CBS News: Debt firms used social media to “smear” and harass people, feds say

CBS News: Debt firms used social media to “smear” and harass people, feds say. “A group of debt collectors in upstate New York went after their targets by calling friends, family and employers and orchestrating ‘smear campaigns’ against people they claimed owed money, federal regulators said. The Consumer Financial Protection Bureau and the New York Attorney General on Monday said they shut down a ring of debt collection firms who were going after debtors using illegal techniques.”

The WSJ Guide to Student Loans: Navigating the Myths and Misunderstandings About College Debt (Wall Street Journal)

Wall Street Journal: The WSJ Guide to Student Loans: Navigating the Myths and Misunderstandings About College Debt. “Which college majors pay off? Is graduate school a golden goose or a money pit? Are Ivy League degrees usually worth it? The Wall Street Journal answers these questions—and many more—in a first-of-its kind guide to student debt. Readers can download The WSJ Guide to Student Loans: Navigating the Myths and Misunderstandings About College Debt, free by following this link.” I cynically expected that link to go to some kind of required registration before download, but nope – it goes straight to a 148-page PDF file. Good on you, WSJ.

USA Today: Debt collectors can now DM you on social media

USA Today: Debt collectors can now DM you on social media. “Debt collectors have a variety of ways to contact you, and the Consumer Finance Protection Bureau added a new way for them to reach you: social media. Don’t worry, debt collectors won’t be able to comment on your posts or write up something for the public to see. But according to a release from the CFPB Tuesday, they now can privately message you on social media.”

HuffPost: The New Stimulus Payments Aren’t Protected From Debt Collectors

HuffPost: The New Stimulus Payments Aren’t Protected From Debt Collectors. “Debt collectors can take away some of the $1,400 coronavirus relief payments Congress approved last week as part of the American Rescue Plan. The $600 payments that Congress approved in December were protected from garnishment ― but the special rules that Democrats used to pass the latest bill did not allow them to include the protections this time, according to Sen. Ron Wyden (D-Ore.).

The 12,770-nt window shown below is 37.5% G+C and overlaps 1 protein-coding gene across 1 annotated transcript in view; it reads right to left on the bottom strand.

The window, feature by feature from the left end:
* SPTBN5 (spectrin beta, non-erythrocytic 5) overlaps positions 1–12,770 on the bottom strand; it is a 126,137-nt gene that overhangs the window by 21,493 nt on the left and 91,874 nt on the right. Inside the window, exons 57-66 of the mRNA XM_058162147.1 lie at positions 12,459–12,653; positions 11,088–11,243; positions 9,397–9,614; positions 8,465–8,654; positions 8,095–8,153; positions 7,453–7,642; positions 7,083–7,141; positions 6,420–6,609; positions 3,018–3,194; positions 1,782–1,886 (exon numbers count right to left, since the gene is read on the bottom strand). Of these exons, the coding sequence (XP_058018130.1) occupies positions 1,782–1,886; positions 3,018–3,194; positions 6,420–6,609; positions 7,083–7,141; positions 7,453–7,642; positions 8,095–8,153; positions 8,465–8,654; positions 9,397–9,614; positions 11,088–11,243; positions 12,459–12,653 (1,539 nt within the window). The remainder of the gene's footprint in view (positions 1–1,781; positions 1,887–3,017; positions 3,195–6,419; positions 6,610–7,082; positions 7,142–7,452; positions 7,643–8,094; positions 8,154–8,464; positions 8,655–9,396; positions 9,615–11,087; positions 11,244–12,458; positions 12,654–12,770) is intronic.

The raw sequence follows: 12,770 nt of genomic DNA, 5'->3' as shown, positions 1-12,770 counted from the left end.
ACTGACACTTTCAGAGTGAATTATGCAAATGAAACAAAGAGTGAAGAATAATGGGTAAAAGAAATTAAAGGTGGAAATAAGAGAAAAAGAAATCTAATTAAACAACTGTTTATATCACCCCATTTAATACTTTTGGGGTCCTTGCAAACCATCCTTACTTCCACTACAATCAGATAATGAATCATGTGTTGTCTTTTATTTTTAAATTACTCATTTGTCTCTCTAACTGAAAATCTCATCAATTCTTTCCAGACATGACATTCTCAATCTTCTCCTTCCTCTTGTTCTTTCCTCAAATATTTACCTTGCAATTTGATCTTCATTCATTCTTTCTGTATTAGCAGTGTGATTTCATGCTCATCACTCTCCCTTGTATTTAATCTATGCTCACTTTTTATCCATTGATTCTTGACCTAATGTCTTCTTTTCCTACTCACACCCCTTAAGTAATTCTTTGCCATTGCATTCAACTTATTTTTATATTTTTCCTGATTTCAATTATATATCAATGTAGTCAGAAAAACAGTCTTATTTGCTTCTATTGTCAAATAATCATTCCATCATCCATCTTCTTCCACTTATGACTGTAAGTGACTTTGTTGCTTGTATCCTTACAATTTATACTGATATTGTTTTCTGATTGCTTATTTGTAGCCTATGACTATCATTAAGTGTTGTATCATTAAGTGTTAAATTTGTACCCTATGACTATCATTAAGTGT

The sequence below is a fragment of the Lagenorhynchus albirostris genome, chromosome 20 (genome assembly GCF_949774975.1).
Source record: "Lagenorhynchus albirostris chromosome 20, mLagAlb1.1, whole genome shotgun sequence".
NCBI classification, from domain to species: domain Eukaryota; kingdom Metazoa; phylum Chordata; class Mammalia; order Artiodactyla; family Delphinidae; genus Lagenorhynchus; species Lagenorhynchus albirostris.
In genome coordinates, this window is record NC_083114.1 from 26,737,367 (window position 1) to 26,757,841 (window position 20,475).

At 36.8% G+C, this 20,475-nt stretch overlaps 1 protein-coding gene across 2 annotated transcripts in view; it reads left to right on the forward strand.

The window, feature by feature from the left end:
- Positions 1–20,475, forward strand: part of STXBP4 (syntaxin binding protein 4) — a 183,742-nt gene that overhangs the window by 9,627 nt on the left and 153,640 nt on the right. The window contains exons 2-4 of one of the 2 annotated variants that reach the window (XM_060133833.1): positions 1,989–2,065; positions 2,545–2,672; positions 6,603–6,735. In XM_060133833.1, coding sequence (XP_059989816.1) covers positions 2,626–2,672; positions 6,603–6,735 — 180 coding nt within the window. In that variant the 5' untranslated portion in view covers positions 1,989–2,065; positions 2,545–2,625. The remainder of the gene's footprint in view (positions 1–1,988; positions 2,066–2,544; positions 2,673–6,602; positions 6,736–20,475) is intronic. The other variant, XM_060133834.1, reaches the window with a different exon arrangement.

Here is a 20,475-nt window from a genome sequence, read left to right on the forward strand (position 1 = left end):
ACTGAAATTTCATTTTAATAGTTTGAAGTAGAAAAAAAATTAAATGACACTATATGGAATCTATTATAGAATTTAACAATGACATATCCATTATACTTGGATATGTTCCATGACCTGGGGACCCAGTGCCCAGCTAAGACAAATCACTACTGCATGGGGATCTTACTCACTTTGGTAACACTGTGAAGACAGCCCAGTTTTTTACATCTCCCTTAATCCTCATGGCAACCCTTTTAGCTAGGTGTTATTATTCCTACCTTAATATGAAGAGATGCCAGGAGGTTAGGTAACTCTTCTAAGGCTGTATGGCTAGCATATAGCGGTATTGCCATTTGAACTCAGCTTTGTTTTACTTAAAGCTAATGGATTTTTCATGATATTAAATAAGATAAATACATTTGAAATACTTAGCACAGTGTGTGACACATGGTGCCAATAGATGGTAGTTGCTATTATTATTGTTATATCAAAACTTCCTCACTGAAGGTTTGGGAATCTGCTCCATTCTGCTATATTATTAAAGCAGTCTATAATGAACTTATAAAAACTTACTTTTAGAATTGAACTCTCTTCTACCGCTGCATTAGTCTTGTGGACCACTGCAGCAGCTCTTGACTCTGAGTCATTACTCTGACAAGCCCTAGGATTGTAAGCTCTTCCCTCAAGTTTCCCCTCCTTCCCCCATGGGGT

Consumer Reports: Debt Collectors Will Be Able to Contact You on Facebook, Instagram, and Twitter

Consumer Reports: Debt Collectors Will Be Able to Contact You on Facebook, Instagram, and Twitter. “A new rule finalized today by the Consumer Financial Protection Bureau (CFPB) will let debt collectors contact consumers not just by phone, as presently permitted, but also by email, text message, and even using platforms like Facebook, Instagram, and Twitter.”

ProPublica: Debt Collectors Have Made a Fortune This Year. Now They’re Coming for More.

ProPublica: Debt Collectors Have Made a Fortune This Year. Now They’re Coming for More.. “Earlier this year, the pandemic swept across the country, killing 100,000 Americans by the spring, shuttering businesses and schools, and forcing people into their homes. It was a great time to be a debt collector. In August, Encore Capital, the largest debt buyer in the country, announced that it had doubled its previous record for earnings in a quarter. It primarily had the CARES Act to thank: The bill delivered hundreds of billions of dollars worth of stimulus checks and bulked-up unemployment benefits to Americans, while easing pressures on them by halting foreclosures, evictions and student loan payments. There was no ban on collections of old credit card bills, Encore’s specialty.”

Moms: The Pressure For Perfection On Instagram Is Putting People Into Debt

Moms: The Pressure For Perfection On Instagram Is Putting People Into Debt. “It can be easy to look at your Instagram feed and suddenly feel like your life is lacking in some way. Staring at the perfectly curated and filtered feeds of the young and gorgeous enjoying amazing trips while wearing gorgeous clothes and dining at incredibly hip restaurants can leave some feeling like they’re missing out in some way, and that is resulting in many people going into debt.”

China Court Uses Social Media to Shame Debtors: China Daily (US News & World Report)

US News & World Report: China Court Uses Social Media to Shame Debtors: China Daily. “A local court in the eastern Chinese city of Wenzhou is using social media to shame people into repaying their debts, the China Daily reported on Tuesday. Citizens who ignore court repayment orders have been subjected to targeted advertisements on the popular Chinese social media app WeChat, notifying their contacts about the amount of money they owe, the paper said.”